After more than two decades of play, Roger Federer has finished his legendary tennis career. Announced on September 15, through Twitter, Federer said that he must listen to his body as it tells him that his time as a competitive player is over. Federer played his final match last Friday: a doubles match with friend and rival Rafael Nadal at the Laver Cup.
As a child, Federer began his story with tennis as a ball boy in his hometown of Basel, Switzerland. Though he was talented in many sports, he chose tennis after working with Australian player Peter Carter. At age 14, Federer moved to Ecublens from Basel to train at the National Swiss Tennis Center. His first breakthrough would come at age 19 when he beat four-time defending champion, Pete Sampras, at Wimbledon. His first major single title, however, would come two years later at the 2003 Wimbledon.
Federer would go on to win seven more times at Wimbledon, six times at the Australian Open, five times at the US Open and one time at the French Open for a total of 20 major singles titles, the third most men’s major singles titles overall. He has spent a total of 310 weeks at number one, 237 of those consecutively, and became the oldest player to reach number one at age 36. Federer holds the record for the greatest number of consecutive major singles semifinals reached at 23 and has an overall singles record of 1251-275 (82%). Finally, he has never had to halt a match due to injury – a surprising fact given he’s played 1,526 singles matches and 224 doubles matches.
For his numerous wins, Federer has won over $130 million in prize money, but most of his income has been made off the court. Known for his vast number of brand sponsorships, Federer became the first active tennis player to earn more than $1 billion – one of only six athletes to do so. Even in the past three years, when injuries and surgeries have kept him largely out of play, he remained the highest-paid tennis player and was even the highest-paid athlete in 2020, according to Forbes.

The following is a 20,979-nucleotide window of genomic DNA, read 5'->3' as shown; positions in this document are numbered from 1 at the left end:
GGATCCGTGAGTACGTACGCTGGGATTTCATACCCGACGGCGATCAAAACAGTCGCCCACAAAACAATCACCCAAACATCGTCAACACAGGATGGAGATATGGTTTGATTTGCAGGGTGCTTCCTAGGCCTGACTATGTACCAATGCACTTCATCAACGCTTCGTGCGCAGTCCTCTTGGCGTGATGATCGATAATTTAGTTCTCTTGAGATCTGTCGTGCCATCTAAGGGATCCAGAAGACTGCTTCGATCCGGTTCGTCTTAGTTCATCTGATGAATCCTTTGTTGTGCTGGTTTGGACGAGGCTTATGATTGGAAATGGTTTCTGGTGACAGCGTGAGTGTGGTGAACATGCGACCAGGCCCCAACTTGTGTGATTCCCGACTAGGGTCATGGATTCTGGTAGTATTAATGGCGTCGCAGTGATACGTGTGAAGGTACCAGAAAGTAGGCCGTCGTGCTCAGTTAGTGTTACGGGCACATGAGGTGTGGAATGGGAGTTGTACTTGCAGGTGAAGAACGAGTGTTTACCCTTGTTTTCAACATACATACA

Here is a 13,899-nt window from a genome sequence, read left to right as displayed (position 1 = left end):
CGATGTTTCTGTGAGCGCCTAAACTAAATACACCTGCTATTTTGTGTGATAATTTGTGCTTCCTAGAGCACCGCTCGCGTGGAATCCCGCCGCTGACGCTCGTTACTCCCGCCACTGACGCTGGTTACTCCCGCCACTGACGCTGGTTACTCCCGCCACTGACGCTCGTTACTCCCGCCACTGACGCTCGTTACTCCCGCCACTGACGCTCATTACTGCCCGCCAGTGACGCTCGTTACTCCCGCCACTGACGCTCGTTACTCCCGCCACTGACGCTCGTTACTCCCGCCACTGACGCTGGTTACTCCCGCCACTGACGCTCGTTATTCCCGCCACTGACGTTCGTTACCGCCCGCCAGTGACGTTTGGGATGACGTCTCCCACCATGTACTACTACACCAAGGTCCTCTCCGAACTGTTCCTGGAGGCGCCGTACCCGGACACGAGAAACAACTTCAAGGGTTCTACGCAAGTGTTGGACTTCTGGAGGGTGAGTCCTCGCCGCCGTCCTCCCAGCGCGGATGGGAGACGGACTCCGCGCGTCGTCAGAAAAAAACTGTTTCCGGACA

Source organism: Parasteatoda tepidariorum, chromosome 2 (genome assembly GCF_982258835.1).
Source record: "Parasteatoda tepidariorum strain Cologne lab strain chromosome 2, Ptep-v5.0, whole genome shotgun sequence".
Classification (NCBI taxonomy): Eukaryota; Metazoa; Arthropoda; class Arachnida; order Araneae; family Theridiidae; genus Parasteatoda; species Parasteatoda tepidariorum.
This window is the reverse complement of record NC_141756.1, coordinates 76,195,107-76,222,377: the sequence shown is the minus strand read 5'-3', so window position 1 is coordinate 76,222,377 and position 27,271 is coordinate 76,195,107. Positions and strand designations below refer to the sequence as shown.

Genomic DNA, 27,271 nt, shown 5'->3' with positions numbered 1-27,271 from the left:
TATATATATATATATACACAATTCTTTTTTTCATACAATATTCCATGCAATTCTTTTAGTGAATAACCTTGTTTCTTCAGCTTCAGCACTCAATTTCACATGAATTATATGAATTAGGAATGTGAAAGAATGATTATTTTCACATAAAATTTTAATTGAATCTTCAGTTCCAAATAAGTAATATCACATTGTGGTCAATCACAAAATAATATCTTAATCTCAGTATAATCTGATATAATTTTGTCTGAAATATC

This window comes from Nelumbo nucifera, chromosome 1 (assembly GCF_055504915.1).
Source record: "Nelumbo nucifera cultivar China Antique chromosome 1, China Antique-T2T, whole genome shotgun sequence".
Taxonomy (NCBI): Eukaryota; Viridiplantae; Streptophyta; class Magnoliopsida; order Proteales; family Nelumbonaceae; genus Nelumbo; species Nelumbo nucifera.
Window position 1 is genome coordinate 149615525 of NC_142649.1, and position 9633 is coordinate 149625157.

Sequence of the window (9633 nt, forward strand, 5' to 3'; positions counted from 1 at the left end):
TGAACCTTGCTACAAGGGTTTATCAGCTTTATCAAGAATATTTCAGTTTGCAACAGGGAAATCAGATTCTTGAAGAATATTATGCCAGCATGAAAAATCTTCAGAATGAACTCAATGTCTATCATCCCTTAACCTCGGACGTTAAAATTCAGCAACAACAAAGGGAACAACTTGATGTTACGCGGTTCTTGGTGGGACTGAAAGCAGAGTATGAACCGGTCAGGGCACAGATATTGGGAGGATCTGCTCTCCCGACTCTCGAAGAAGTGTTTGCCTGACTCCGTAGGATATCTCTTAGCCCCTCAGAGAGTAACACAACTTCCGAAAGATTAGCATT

For a lot of people, though, when Federer is brought up, two other names come up in the conversation: Novak Djokovic and Rafael Nadal. These three men are often referred to as the “big three” of men’s tennis, and together they have dominated the past 19 years of play. Between the three of them, they have won 63 of the past 77 major men’s singles titles, and their matches are incredibly memorable.
Federer and Nadal’s Wimbledon final in 2008 is largely considered one of the best matches in tennis history, and it is hard to forget the image of Nadal comforting a crying Federer after their 2009 Australian Open final. Likewise, Djokovic’s 2019 win over Federer at Wimbledon took almost five hours and is still seared into the brains of many of their fans. With Federer retiring, this “big three” era of tennis is finally over. While his career on the Association of Tennis Professionals (ATP) tour is done, Federer has said that he would still like to play exhibition games in the future. It seems that he will also continue to be a part of the sport in other capacities as well. The Laver Cup itself is run in part through Federer’s management company TEAM8, and Federer has used a lot of his influence to put it on the ATP tour schedule. He has even confirmed that he will attend next year’s Laver Cup in Vancouver. So, although Federer has retired, tennis fans should all breathe a sigh of relief, secure in the knowledge that he is not stepping away from the game completely.